Seasons

When it’s close to thirty degrees during the day all year round, and rains fairly often, it’s easy to think a place like Brunei doesn’t have seasons.  Our first year here was quite wet during the dry season, which made the distinction even harder to spot.  But now that we’re on our second time around the sun, it’s getting easier to spot some of the differences.  And the fact that a sniffly annoying cold seems to be making its way around the house lets me know that we are in the middle of a season change right now. We have also noticed:

  • Ant season runs from August to November.  After taking over our kitchen for months, they seem to have abandoned ship fairly rapidly in the last couple of days (yay!)
  • December and January are for rain, and lots of it.  A perfect time to escape to a lovely New Zealand summer (I am getting just a little bit excited.
  • Durian season is at its peak during July.  The market can be fairly overpowering when they’re around (although with all the dried fish, the markets are never without smells)
  • Mango season seems to come around about October, and there are still quite a few in the markets now.  Mangoes are not very popular in The Engineer’s Household though, so I could easily be wrong on this one.

When you’re used to four pretty distinct seasons – warm, sometimes even hot, summer and the wonderful berries and veges; cool and crisp autumn when the apples are at their best; grey and dreary winter perfect for soup and roasts; rainy spring full of lambs and daffodils and asparagus – the seemingly seasonless year can feel very strange.  And since I’m not really a summer person, I find it quite relentless.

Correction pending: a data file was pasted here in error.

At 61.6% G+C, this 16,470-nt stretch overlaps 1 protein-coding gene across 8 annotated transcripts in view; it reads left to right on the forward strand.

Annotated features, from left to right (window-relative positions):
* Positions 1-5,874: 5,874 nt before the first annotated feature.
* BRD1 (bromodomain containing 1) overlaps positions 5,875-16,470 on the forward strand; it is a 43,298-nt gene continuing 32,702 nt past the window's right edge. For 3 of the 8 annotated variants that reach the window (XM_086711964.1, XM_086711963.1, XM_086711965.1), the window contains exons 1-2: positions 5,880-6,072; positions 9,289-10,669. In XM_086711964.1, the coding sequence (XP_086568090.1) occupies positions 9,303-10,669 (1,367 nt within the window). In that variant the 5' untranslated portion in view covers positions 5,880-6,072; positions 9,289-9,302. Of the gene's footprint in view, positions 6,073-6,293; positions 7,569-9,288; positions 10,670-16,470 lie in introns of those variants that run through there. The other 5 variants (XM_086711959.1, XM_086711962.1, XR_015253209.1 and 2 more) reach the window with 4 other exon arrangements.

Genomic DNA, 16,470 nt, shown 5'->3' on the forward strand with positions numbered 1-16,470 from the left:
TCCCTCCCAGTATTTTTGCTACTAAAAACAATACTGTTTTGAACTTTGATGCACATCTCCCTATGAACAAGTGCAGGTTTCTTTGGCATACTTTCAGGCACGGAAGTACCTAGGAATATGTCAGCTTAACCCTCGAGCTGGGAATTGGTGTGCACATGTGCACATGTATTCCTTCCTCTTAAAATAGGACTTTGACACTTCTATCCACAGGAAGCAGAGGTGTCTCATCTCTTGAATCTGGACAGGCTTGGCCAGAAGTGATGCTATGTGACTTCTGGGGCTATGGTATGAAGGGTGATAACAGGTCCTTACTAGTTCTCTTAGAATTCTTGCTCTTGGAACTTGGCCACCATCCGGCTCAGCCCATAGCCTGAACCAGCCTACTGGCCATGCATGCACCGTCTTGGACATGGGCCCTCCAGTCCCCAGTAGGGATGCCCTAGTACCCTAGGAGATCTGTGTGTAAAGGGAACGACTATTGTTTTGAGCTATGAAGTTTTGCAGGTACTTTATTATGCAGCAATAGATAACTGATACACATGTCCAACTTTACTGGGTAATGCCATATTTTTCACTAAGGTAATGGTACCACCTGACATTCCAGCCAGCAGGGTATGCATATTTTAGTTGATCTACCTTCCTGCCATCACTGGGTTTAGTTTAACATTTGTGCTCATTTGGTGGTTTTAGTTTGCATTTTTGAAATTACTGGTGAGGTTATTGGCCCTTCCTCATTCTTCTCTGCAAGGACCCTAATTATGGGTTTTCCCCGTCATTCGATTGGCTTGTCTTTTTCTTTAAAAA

I think, though, that I romanticise New Zealand’s seasons.  I sit here in the muggy heat wishing for morning frosts and boot weather and big snuggly jerseys.  But my mind manages to eliminate the feeling of sitting at a desk all day drinking hot water just to try and warm up my hands.  I forget the mad rush too and from the shower in the morning, and snuggling back into bed afterwards to recover from the journey to the un-warmed sections of the house.  My skin wishes for a breeze, but not for the biting wind and rain that winter can bring.

Wasai Kadir Recreational Park, Labi, Brunei, March 2013.

Wasai Kadir Recreational Park, Labi, Brunei, March 2013.

So today I am grateful for some of the things that an endless summer can bring:

  • We can go for a walk most days without wrapping up warm (even if it can only be morning or evening)
  • I don’t have to think about layering baby clothes, unless we go to the supermarket. I also don’t have to think about what size she might be in different seasons and buy appropriately.  As little as possible, all year round, pretty much does the trick!
  • It’s never too cold to get out of bed and go to the loo in the middle of the night
  • We can get wonderful fresh watermelon all year round
  • I can swim outdoors all year round, and there’s not even that slow-adjustment time before you get used to the water temperature.  It’s warm from the start

And I’m also excited to visit the slightly less endless New Zealand summer in just five weeks.

Lyall Bay Beach, Wellington, NZ,  January 2012.

Lyall Bay Beach, Wellington, NZ, January 2013.

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